Journal of Veterinary Science & Medical Diagnosis ISSN: 2325-9590

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Research Article, J Vet Sci Med Diagn Vol: 7 Issue: 1

Development of Recombinant Nucleocapsid Protein-based Enzyme-linked Immunosorbent Assay for Serological Detection of Winter Dysentery Disease

Kanokwan Singasa1,2, Taweesak Songserm3, Preeda Lertwatcharasarakul3, Siriluk Jala4, Sakuna Phattanakunanan4 and Pipat Arunvipas1*

1Department of Large Animal and Wildlife Clinical Science, Faculty of Veterinary Medicine, Kasetsart University, Kamphaeng Saen Campus, Nakhon Pathom, Thailand

2Faculty of Veterinary Medicine, Rajamangala University of Technology Tawan- Ok, Bangpra Campus, Chonburi, Thailand

3Department of Pathology, Faculty of Veterinary Medicine, Kasetsart University, Kamphaeng Saen Campus, Nakhon Pathom, Thailand

4Kamphaeng Saen Veterinary Diagnostic Unit, Faculty of Veterinary Medicine, Kasetsart University, Kamphaeng Saen Campus, Nakhon Pathom, Thailand

*Corresponding Author : Pipat Arunvipas
Associate Professor, Department of Large Animal and Wildlife Clinical Science, Faculty of Veterinary Medicine, Kasetsart University, Kamphaeng Saen Campus, Nakhon Pathom, Thailand
Tel: +6634-351901-3, 66355549-50
Fax:
+6634-351405
E-mail:
[email protected]

Received: February 01, 2018 Accepted: February 22, 2018 Published: February 28, 2018

Citation: Singasa K, Songserm T, Lertwatcharasarakul P, Jala S, Phattanakunanan S, et al. (2018) Development of Recombinant Nucleocapsid Protein-based Enzyme-linked Immunosorbent Assay for Serological Detection of Winter Dysentery Disease. J Vet Sci Med Diagn 7:1. doi: 10.4172/2325-9590.1000249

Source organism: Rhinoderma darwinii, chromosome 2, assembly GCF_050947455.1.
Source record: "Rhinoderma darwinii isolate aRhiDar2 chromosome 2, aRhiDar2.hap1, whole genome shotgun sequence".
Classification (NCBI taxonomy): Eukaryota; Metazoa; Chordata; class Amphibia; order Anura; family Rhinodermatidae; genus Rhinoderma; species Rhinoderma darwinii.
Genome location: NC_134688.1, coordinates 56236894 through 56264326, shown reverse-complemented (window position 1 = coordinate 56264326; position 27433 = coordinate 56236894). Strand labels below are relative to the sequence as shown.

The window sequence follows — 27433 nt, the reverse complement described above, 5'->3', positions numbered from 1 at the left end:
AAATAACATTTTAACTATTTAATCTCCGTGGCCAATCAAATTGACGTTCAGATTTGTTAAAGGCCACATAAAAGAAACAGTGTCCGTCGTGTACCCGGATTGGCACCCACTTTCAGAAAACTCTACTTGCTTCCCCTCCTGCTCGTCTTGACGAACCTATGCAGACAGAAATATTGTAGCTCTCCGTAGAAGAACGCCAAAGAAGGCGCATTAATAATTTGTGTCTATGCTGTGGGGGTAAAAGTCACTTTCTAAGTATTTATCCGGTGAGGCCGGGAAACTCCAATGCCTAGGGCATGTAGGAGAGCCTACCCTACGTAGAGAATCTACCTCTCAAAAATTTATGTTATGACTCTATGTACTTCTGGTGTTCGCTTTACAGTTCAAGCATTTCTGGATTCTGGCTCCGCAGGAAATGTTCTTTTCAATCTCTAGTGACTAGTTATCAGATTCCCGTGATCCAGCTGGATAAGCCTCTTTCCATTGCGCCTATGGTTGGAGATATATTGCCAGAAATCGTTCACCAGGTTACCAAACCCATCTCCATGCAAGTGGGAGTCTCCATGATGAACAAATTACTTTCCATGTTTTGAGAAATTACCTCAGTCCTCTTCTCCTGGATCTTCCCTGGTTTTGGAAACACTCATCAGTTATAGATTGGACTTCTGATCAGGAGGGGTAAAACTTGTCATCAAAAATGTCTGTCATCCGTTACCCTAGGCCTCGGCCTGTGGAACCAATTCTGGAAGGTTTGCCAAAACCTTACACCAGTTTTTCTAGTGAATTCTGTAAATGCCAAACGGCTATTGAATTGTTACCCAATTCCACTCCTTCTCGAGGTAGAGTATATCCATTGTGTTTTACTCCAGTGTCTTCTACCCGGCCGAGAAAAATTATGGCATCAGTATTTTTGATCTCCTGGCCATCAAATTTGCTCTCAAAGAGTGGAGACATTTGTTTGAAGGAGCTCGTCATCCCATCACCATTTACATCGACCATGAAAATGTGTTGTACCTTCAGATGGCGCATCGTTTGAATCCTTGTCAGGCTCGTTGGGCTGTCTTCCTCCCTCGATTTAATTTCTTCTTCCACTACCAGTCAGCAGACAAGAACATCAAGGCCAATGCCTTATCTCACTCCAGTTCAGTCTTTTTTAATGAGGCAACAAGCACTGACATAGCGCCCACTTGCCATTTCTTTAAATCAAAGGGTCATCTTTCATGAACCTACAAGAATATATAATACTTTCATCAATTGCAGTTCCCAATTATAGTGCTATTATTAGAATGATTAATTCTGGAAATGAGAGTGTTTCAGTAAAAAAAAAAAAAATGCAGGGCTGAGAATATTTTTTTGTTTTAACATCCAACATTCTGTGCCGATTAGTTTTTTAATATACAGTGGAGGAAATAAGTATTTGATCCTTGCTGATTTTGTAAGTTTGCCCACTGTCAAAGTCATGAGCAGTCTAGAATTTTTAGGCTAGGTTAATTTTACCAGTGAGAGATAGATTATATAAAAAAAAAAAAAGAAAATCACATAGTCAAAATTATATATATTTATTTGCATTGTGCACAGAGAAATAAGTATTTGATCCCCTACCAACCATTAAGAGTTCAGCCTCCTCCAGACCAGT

Abstract

Winter Dysentery Disease is an acute and contagious viral disease that adversely affects dairy cattle on farms in Thailand. An indirect enzyme-linked immunosorbent assay (ELISA) based on the recombinant nucleocapsid (rN) protein which has been developed for antibodies detection against Winter Dysentery Disease was produced by an Escherichia coli protein expression system. The epitope antigen N protein was designed using almost total N gene fragments (8-430 aa, N gene). It was identified to be approximately 48 kDa as the rN protein and can bind bovine coronavirus dairy cattle positive serum by western blot analysis. The conditions of the ELISA method were optimized. The rN protein was standardized with a coating antigen concentration of 5 μg/well. The rN protein was tested with sera in both infected and uninfected dairy cattle. The dilution of the primary antibodies was identified as 1:50 using a checkerboard titration. The intra- and inter-assays were repeatable. The cut-off of the corrected OD450 value from mean ± 2SD (standard deviations) was established at 0.049. The percentage of specificity, sensitivity and accuracy between the developed rNELISA and a SVANOVIR® BCV-Ab ELISA kit was 96.3, 84.8 and 86.1%, respectively. Cohen’s kappa value of the developed ELISA compared with the commercial test kit was 0.71. The correlation coefficient of absorbance values from these two tests was 0.68. The recombinant nucleocapsid protein ELISA method might be helpful for bovine coronavirus diagnosis and surveillance.